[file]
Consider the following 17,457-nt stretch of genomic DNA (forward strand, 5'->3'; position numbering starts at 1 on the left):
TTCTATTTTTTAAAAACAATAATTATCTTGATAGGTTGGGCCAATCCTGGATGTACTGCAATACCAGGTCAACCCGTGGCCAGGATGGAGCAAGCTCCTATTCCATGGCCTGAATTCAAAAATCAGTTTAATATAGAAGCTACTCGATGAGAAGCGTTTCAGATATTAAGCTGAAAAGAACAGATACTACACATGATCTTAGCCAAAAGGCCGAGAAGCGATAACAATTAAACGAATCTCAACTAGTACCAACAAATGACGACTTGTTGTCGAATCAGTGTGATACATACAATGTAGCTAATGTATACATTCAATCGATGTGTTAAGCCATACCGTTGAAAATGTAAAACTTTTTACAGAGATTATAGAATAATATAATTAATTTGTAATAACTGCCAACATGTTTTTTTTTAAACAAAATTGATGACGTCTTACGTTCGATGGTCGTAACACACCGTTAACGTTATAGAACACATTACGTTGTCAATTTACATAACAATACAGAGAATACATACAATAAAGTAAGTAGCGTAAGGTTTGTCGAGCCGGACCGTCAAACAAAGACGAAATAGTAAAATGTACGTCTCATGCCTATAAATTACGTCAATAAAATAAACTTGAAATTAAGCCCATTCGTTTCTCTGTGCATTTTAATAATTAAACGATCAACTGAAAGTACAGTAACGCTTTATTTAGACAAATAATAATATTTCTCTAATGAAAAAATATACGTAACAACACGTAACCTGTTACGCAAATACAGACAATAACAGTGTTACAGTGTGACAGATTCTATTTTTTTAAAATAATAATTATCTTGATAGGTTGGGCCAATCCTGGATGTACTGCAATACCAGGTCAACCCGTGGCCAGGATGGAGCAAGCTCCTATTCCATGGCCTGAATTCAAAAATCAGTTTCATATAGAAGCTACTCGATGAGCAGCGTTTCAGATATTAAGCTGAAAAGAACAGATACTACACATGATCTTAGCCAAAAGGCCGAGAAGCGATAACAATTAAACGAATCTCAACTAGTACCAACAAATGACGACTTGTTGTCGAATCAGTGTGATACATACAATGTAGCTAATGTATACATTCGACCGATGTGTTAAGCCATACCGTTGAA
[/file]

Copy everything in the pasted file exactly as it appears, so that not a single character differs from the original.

Consider the following 17,457-nt stretch of genomic DNA (forward strand, 5'->3'; position numbering starts at 1 on the left):
TTCTATTTTTTAAAAACAATAATTATCTTGATAGGTTGGGCCAATCCTGGATGTACTGCAATACCAGGTCAACCCGTGGCCAGGATGGAGCAAGCTCCTATTCCATGGCCTGAATTCAAAAATCAGTTTAATATAGAAGCTACTCGATGAGAAGCGTTTCAGATATTAAGCTGAAAAGAACAGATACTACACATGATCTTAGCCAAAAGGCCGAGAAGCGATAACAATTAAACGAATCTCAACTAGTACCAACAAATGACGACTTGTTGTCGAATCAGTGTGATACATACAATGTAGCTAATGTATACATTCAATCGATGTGTTAAGCCATACCGTTGAAAATGTAAAACTTTTTACAGAGATTATAGAATAATATAATTAATTTGTAATAACTGCCAACATGTTTTTTTTTAAACAAAATTGATGACGTCTTACGTTCGATGGTCGTAACACACCGTTAACGTTATAGAACACATTACGTTGTCAATTTACATAACAATACAGAGAATACATACAATAAAGTAAGTAGCGTAAGGTTTGTCGAGCCGGACCGTCAAACAAAGACGAAATAGTAAAATGTACGTCTCATGCCTATAAATTACGTCAATAAAATAAACTTGAAATTAAGCCCATTCGTTTCTCTGTGCATTTTAATAATTAAACGATCAACTGAAAGTACAGTAACGCTTTATTTAGACAAATAATAATATTTCTCTAATGAAAAAATATACGTAACAACACGTAACCTGTTACGCAAATACAGACAATAACAGTGTTACAGTGTGACAGATTCTATTTTTTTAAAATAATAATTATCTTGATAGGTTGGGCCAATCCTGGATGTACTGCAATACCAGGTCAACCCGTGGCCAGGATGGAGCAAGCTCCTATTCCATGGCCTGAATTCAAAAATCAGTTTCATATAGAAGCTACTCGATGAGCAGCGTTTCAGATATTAAGCTGAAAAGAACAGATACTACACATGATCTTAGCCAAAAGGCCGAGAAGCGATAACAATTAAACGAATCTCAACTAGTACCAACAAATGACGACTTGTTGTCGAATCAGTGTGATACATACAATGTAGCTAATGTATACATTCGACCGATGTGTTAAGCCATACCGTTGAA